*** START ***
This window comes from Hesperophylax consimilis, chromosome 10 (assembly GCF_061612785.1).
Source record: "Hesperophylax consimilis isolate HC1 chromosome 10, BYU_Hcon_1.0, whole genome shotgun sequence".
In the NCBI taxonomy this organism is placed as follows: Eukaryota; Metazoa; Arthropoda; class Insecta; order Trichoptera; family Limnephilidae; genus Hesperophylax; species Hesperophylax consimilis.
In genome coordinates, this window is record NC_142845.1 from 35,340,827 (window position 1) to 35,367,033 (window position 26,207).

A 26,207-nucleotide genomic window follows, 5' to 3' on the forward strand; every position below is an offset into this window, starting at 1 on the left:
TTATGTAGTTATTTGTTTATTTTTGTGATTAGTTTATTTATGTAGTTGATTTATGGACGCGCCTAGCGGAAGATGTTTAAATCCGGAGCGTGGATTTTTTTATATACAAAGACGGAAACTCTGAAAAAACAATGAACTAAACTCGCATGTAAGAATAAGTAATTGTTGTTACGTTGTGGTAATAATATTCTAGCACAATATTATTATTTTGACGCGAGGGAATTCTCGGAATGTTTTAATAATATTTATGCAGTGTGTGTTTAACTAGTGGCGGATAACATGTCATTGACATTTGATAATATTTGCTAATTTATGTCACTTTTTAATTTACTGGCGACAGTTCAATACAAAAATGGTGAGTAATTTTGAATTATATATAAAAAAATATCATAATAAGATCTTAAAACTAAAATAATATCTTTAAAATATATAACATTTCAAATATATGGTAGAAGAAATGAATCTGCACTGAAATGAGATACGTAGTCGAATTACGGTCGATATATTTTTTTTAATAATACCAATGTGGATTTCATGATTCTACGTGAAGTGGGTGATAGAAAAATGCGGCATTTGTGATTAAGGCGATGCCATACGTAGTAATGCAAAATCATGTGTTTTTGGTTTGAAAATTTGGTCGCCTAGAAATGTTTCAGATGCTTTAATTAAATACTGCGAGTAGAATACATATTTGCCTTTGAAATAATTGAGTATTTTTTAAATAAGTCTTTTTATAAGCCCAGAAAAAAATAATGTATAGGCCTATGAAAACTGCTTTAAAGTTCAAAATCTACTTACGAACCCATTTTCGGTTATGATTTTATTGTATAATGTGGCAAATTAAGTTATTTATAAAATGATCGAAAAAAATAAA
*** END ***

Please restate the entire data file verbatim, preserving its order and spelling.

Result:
This window comes from Hesperophylax consimilis, chromosome 10 (assembly GCF_061612785.1).
Source record: "Hesperophylax consimilis isolate HC1 chromosome 10, BYU_Hcon_1.0, whole genome shotgun sequence".
In the NCBI taxonomy this organism is placed as follows: Eukaryota; Metazoa; Arthropoda; class Insecta; order Trichoptera; family Limnephilidae; genus Hesperophylax; species Hesperophylax consimilis.
In genome coordinates, this window is record NC_142845.1 from 35,340,827 (window position 1) to 35,367,033 (window position 26,207).

A 26,207-nucleotide genomic window follows, 5' to 3' on the forward strand; every position below is an offset into this window, starting at 1 on the left:
TTATGTAGTTATTTGTTTATTTTTGTGATTAGTTTATTTATGTAGTTGATTTATGGACGCGCCTAGCGGAAGATGTTTAAATCCGGAGCGTGGATTTTTTTATATACAAAGACGGAAACTCTGAAAAAACAATGAACTAAACTCGCATGTAAGAATAAGTAATTGTTGTTACGTTGTGGTAATAATATTCTAGCACAATATTATTATTTTGACGCGAGGGAATTCTCGGAATGTTTTAATAATATTTATGCAGTGTGTGTTTAACTAGTGGCGGATAACATGTCATTGACATTTGATAATATTTGCTAATTTATGTCACTTTTTAATTTACTGGCGACAGTTCAATACAAAAATGGTGAGTAATTTTGAATTATATATAAAAAAATATCATAATAAGATCTTAAAACTAAAATAATATCTTTAAAATATATAACATTTCAAATATATGGTAGAAGAAATGAATCTGCACTGAAATGAGATACGTAGTCGAATTACGGTCGATATATTTTTTTTAATAATACCAATGTGGATTTCATGATTCTACGTGAAGTGGGTGATAGAAAAATGCGGCATTTGTGATTAAGGCGATGCCATACGTAGTAATGCAAAATCATGTGTTTTTGGTTTGAAAATTTGGTCGCCTAGAAATGTTTCAGATGCTTTAATTAAATACTGCGAGTAGAATACATATTTGCCTTTGAAATAATTGAGTATTTTTTAAATAAGTCTTTTTATAAGCCCAGAAAAAAATAATGTATAGGCCTATGAAAACTGCTTTAAAGTTCAAAATCTACTTACGAACCCATTTTCGGTTATGATTTTATTGTATAATGTGGCAAATTAAGTTATTTATAAAATGATCGAAAAAAATAAA